Then, on Labor Day Monday, in other words on the same day, and possibly within an hour of each other, the two girls decided it was time to make that commitment.

So the housekeeping staff were ecstatic.

And they ran and got me.

Don’t get me wrong, it’s not that I had never been in the spiritual delivery room before. I just thought it was interesting that after evangelizing and sharing their faith journey all summer with the two catering staff members, they felt they needed a professional to lead the actual conversion moment. And they thought that I was that professional. (We did have people with theology degrees on staff, but…)

So, not knowing what I know now, I felt it necessary to have them “pray a prayer” because that’s what the Bible says you do when you want to enter into eternal life, right? (Well, it does and doesn’t.)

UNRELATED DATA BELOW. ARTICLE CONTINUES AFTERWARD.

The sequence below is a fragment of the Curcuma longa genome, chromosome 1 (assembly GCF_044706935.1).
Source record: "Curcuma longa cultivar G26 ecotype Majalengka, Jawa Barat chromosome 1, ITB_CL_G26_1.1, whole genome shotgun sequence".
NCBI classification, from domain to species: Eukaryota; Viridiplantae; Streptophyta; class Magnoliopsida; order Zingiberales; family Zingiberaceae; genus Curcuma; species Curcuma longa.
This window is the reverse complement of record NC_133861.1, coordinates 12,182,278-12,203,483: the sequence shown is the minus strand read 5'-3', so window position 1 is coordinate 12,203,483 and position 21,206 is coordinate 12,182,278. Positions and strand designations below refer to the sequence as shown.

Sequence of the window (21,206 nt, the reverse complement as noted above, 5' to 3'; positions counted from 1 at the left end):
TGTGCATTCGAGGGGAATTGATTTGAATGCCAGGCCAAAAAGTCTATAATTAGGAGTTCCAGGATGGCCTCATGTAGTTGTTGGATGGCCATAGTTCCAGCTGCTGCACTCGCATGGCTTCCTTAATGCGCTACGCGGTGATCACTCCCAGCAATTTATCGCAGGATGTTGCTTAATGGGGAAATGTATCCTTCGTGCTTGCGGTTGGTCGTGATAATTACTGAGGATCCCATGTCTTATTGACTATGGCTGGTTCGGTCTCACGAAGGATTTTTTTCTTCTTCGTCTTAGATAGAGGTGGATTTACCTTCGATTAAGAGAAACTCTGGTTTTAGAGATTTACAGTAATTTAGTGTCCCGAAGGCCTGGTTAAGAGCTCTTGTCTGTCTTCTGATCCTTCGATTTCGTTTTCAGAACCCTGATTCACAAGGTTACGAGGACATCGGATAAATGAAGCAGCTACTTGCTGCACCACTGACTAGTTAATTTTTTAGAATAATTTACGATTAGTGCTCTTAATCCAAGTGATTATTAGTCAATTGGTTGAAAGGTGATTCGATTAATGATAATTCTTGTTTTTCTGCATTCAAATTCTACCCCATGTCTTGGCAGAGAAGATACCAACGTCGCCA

Girl One joined me in the dining room, which was an appropriate setting given their summer had consisted of preparing the food which was eaten there. I told her that I was going to give a line and she simply had to repeat it after me. She did. Smiles. Hugs and high fives.

Then Girl Two came in and after a brief discussion, I told her to simply repeat the prayer after me. I was on a roll now. Any chance there’s a third person waiting outside?

“Dear Jesus;” I said.

“Dear Jesus;” she repeated.

“I acknowledge that I’m a sinner;” was the next line.

Silence.

“I acknowledge that I have sinned;” I repeated with slight editing.*

“I can’t pray this;” she said. 

Wait, what?